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Rapid Genomic Profiling of Colon Cancers Improves Therapy Selection

By LabMedica International staff writers
Posted on 09 Jul 2020
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Image: The Idylla system is a fully-automated, real-time polymerase chain reaction (PCR) based molecular testing system designed to offer results in a minimal amount of time (Photo courtesy of Biocartis).
Image: The Idylla system is a fully-automated, real-time polymerase chain reaction (PCR) based molecular testing system designed to offer results in a minimal amount of time (Photo courtesy of Biocartis).
Colorectal cancer is a malignant tumor arising from the inner wall of the large intestine (colon) or rectum. Colorectal cancer is the third leading cause of cancer in both men and women in the USA. Most colorectal cancers develop from polyps. Removal of colon polyps can aid in the prevention of colorectal cancer.

Treatment of colorectal cancer depends on the location, size, and extent of cancer spread, as well as the health of the patient. Management of colorectal cancer warrants mutational analysis of KRAS/NRAS when considering anti–epidermal growth factor receptor therapy and BRAF testing for prognostic stratification.

Scientists at the Geisel School of Medicine (Lebanon, NH, USA) and their colleagues enrolled 874 colorectal cancer cases from 20 laboratories between November 2017 and December 2018. The teams compared a new cartridge-based laboratory testing device called the Idylla automated system (Biocartis US, Inc, Jersey City, NJ, USA) using the KRAS and NRAS-BRAF cartridges to current standard-of-care testing methods.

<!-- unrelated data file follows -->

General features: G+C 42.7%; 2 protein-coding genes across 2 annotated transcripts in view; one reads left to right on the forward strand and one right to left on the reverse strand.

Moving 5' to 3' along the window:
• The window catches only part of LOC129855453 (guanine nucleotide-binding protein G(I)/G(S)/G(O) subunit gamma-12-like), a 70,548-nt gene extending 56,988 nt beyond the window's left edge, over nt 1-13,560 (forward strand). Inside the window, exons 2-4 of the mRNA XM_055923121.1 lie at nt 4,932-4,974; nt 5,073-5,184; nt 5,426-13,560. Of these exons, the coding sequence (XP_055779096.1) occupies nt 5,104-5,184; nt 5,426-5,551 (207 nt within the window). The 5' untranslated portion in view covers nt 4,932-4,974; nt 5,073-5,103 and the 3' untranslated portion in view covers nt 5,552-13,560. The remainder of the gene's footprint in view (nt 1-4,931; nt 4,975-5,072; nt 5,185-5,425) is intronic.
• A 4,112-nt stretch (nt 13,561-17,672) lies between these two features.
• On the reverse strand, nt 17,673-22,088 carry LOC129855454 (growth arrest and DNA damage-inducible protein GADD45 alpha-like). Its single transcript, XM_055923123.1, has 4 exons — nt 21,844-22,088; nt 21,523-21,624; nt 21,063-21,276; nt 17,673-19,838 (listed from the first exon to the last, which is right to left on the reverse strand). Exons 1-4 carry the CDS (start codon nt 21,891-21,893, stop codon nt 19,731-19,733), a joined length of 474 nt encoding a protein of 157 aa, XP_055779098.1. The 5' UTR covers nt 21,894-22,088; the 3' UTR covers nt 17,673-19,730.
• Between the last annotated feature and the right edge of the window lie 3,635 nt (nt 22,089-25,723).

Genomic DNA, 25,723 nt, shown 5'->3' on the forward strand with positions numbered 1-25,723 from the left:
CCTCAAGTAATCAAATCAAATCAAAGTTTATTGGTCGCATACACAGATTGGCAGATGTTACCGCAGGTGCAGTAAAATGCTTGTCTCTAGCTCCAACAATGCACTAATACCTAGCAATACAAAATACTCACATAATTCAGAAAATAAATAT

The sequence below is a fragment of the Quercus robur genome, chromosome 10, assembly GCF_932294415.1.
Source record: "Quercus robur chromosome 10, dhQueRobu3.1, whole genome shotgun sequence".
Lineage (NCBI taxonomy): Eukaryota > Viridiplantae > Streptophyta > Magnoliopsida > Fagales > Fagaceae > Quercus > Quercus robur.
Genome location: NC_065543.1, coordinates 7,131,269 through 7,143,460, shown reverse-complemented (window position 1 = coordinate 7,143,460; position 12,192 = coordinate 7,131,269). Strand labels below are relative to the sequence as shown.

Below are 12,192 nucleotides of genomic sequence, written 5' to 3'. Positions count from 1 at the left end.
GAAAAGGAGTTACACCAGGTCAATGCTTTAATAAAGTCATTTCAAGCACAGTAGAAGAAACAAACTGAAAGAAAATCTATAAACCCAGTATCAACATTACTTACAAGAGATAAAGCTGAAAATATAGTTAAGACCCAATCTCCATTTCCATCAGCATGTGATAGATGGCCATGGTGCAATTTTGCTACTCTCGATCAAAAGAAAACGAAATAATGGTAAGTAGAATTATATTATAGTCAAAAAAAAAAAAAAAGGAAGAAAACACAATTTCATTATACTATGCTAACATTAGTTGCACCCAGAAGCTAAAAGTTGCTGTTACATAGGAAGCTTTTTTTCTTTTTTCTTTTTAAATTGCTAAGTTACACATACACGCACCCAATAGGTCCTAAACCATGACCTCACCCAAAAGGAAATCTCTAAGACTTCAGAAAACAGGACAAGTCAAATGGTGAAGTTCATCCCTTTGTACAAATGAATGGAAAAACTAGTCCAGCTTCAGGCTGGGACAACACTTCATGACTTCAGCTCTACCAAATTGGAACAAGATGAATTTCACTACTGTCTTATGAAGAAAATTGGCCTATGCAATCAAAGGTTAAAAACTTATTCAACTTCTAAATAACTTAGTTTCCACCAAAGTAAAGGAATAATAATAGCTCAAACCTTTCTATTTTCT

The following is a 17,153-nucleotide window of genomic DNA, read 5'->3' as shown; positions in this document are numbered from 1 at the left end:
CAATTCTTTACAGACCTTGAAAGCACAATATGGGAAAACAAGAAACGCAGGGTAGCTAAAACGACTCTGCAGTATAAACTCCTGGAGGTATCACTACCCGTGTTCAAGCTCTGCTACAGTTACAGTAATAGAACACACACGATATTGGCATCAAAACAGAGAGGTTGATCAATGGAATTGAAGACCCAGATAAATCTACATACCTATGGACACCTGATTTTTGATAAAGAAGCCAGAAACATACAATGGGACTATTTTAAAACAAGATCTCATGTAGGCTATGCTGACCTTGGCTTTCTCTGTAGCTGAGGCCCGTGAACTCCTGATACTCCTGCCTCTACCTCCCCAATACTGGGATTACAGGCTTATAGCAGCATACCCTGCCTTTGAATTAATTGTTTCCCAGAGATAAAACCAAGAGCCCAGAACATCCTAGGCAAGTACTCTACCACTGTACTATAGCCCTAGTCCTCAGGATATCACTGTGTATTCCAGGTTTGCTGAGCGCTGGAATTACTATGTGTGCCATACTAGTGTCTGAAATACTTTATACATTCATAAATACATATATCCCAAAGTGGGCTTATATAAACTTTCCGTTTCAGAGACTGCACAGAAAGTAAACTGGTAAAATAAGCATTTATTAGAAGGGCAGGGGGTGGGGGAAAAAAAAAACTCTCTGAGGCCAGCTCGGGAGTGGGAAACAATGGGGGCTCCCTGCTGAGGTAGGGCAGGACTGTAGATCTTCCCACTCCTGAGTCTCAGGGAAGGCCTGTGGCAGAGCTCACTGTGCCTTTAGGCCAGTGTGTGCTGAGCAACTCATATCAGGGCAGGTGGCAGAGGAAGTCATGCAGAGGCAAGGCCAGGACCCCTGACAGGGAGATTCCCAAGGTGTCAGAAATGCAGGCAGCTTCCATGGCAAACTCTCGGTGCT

The multicenter teams reported that the average turnaround time for test results could be cut by more than 65% from 15 days to five days, with some results available in a single day. The significant decrease in wait time means patients can begin appropriate treatments for colorectal cancer much sooner. The simplicity and ease of use of the new technology compared with other molecular techniques also makes it suitable for integration into clinical laboratories of any size, including those that may not have much molecular expertise.

In collecting the data, the study also addressed the use of minimal tissue from the patient sample. Gregory J. Tsongalis, PhD, a Professor of Pathology and Laboratory Medicine and senior author of the study, said, “One of the study sites included several 1-mm tissue biopsy samples, showing that even smaller tissue-based specimens can be successfully analyzed by Idylla. Our results are in line with findings of other studies showing successful analyses using very small tissue amounts, including those deemed too small for standard molecular testing methods.”

The authors concluded that the described cartridge-based system offers rapid and reliable testing of clinically actionable mutation in colorectal cancer specimens directly from formalin-fixed, paraffin-embedded tissue sections. Its simplicity and ease of use compared with other molecular techniques make it suitable for routine clinical laboratory testing. The study was published on June 11, 2020 in the American Journal of Clinical Pathology.





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